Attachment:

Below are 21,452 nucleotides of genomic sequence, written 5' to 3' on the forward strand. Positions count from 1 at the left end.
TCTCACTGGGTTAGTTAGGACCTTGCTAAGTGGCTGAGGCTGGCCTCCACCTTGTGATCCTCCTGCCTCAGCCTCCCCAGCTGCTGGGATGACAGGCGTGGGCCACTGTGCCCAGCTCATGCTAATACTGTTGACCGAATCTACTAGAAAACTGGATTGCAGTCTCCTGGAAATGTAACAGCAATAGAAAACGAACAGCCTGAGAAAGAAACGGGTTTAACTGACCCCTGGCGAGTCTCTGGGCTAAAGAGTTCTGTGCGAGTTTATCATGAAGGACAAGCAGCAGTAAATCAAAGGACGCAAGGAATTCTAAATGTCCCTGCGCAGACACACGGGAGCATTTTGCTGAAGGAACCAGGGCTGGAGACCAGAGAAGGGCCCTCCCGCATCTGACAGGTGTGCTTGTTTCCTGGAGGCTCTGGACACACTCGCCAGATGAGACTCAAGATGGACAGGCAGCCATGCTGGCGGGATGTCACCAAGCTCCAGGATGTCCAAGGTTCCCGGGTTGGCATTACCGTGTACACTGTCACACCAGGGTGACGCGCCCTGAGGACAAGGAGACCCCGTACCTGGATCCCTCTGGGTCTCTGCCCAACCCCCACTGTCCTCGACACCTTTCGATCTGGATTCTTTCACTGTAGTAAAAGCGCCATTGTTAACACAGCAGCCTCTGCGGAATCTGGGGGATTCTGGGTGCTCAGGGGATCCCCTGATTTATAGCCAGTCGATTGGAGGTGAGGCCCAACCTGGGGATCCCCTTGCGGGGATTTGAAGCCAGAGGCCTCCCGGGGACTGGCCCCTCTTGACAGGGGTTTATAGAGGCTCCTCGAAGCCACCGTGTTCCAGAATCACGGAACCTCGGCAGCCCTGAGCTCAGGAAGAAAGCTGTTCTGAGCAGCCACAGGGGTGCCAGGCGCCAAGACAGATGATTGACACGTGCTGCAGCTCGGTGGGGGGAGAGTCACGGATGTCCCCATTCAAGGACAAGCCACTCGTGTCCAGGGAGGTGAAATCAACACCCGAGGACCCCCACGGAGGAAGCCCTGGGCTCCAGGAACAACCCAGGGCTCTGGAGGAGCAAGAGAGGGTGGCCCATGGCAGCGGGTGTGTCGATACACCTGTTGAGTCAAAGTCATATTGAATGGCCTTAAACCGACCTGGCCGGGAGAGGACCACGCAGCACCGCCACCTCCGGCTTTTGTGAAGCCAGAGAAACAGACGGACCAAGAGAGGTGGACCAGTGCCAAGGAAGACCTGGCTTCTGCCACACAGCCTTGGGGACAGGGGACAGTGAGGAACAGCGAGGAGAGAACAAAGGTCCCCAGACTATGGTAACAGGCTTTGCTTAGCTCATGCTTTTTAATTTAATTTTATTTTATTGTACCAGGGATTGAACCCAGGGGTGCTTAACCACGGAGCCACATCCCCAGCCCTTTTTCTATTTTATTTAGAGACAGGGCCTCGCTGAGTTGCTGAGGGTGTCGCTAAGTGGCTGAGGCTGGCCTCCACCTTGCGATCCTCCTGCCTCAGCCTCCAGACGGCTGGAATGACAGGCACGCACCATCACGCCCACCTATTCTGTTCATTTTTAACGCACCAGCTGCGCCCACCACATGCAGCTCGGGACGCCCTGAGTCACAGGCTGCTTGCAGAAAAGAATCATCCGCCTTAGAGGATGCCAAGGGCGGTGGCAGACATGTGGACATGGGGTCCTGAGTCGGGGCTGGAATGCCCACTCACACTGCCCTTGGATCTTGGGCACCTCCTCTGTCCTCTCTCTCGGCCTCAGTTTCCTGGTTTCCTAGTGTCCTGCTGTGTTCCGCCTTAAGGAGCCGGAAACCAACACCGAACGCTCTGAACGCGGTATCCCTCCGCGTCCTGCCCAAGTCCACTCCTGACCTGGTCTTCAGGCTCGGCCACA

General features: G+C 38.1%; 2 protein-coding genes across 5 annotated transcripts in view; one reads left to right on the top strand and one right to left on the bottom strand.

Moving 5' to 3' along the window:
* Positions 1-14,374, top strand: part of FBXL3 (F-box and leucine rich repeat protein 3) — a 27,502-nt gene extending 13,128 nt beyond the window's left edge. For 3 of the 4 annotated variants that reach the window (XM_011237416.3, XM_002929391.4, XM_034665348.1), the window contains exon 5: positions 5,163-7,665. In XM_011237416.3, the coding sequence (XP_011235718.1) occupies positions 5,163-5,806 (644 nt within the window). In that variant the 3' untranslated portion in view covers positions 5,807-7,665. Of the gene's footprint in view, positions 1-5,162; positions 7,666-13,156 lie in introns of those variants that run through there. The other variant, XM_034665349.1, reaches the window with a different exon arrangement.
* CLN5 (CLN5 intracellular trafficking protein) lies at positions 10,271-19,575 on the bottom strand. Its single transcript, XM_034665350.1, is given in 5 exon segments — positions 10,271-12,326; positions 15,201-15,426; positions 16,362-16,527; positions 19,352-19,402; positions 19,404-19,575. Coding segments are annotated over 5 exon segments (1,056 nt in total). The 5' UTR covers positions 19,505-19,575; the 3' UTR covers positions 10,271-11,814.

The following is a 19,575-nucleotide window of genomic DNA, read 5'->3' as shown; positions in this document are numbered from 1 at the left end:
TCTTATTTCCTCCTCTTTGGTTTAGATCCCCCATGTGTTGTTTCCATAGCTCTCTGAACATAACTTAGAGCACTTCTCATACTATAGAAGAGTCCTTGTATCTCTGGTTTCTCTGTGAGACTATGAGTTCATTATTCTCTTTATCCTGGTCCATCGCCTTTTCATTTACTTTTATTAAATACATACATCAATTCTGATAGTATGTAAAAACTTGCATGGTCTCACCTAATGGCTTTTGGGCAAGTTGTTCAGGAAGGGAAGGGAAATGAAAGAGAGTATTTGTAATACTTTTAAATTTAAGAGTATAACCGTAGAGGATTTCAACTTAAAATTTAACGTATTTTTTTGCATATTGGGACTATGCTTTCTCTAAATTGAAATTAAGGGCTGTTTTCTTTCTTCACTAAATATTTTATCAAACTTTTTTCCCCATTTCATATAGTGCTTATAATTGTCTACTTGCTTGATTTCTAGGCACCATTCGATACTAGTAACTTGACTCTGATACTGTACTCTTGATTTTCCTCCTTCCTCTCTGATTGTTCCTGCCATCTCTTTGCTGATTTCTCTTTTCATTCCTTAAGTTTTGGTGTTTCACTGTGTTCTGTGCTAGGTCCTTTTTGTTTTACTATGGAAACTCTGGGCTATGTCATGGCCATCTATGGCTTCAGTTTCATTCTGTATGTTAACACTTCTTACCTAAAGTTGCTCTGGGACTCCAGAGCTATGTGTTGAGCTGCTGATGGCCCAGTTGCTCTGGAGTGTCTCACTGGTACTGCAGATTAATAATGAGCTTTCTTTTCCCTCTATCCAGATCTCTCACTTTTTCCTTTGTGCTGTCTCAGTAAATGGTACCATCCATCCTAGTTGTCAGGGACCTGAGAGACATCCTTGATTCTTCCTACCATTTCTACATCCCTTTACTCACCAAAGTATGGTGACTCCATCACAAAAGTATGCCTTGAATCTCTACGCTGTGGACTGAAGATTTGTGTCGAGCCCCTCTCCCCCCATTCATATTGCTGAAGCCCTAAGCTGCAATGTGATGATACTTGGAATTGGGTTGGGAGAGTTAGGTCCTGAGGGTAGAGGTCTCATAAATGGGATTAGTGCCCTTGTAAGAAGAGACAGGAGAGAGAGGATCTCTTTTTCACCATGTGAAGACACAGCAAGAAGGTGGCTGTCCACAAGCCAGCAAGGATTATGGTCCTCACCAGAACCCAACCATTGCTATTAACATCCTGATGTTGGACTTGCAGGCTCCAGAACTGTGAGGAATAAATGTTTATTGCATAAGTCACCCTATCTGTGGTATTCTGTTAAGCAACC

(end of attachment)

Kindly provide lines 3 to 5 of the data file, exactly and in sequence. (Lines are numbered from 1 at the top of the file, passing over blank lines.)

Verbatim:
General features: G+C 38.1%; 2 protein-coding genes across 5 annotated transcripts in view; one reads left to right on the top strand and one right to left on the bottom strand.

Moving 5' to 3' along the window:
* Positions 1-14,374, top strand: part of FBXL3 (F-box and leucine rich repeat protein 3) — a 27,502-nt gene extending 13,128 nt beyond the window's left edge. For 3 of the 4 annotated variants that reach the window (XM_011237416.3, XM_002929391.4, XM_034665348.1), the window contains exon 5: positions 5,163-7,665. In XM_011237416.3, the coding sequence (XP_011235718.1) occupies positions 5,163-5,806 (644 nt within the window). In that variant the 3' untranslated portion in view covers positions 5,807-7,665. Of the gene's footprint in view, positions 1-5,162; positions 7,666-13,156 lie in introns of those variants that run through there. The other variant, XM_034665349.1, reaches the window with a different exon arrangement.